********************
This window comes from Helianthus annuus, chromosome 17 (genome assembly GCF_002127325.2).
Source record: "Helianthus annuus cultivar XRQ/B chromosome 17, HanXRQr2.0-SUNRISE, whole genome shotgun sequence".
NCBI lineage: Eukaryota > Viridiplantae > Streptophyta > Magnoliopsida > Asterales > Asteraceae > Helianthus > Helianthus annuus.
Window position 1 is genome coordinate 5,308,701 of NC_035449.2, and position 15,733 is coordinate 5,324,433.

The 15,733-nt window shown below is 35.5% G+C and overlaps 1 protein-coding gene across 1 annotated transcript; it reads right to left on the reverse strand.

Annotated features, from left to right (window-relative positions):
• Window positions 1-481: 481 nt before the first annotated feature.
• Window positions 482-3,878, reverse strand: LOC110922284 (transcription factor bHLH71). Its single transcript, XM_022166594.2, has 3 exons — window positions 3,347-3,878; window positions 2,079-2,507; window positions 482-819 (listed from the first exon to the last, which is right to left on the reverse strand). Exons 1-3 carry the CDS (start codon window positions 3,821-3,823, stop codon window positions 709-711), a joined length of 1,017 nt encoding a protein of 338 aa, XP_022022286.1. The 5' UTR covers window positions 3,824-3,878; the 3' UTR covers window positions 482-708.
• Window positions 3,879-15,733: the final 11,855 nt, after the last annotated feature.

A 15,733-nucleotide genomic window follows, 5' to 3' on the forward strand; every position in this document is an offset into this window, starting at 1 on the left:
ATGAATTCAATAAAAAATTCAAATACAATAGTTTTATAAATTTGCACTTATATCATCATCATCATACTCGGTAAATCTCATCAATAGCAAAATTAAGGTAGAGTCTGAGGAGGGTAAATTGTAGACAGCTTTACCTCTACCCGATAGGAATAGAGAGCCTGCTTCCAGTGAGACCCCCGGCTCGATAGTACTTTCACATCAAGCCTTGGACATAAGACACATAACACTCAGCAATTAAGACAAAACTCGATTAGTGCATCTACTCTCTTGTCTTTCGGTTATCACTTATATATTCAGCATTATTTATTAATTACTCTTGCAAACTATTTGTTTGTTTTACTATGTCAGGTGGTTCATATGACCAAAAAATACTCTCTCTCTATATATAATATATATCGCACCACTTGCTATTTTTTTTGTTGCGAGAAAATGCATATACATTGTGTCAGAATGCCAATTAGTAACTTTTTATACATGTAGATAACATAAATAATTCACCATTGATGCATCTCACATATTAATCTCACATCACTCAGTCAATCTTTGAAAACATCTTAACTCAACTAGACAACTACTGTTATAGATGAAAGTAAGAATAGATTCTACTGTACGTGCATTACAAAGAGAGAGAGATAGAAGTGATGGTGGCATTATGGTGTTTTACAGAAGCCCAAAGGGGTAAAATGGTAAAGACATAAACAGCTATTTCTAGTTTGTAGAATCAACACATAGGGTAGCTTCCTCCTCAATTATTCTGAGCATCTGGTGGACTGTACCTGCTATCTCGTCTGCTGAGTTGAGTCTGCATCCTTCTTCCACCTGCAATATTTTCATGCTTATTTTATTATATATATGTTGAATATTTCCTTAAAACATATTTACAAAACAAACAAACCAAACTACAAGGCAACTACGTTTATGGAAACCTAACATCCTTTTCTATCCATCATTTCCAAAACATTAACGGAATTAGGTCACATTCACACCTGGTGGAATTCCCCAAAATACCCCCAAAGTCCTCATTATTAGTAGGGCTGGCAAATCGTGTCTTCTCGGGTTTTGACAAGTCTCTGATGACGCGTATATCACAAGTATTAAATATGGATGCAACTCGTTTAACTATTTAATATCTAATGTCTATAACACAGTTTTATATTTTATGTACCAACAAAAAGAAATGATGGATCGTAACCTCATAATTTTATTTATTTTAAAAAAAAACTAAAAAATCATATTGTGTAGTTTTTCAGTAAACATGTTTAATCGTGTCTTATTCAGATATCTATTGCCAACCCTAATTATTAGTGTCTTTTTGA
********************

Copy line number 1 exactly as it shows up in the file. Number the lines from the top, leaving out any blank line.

This window comes from Helianthus annuus, chromosome 17 (genome assembly GCF_002127325.2).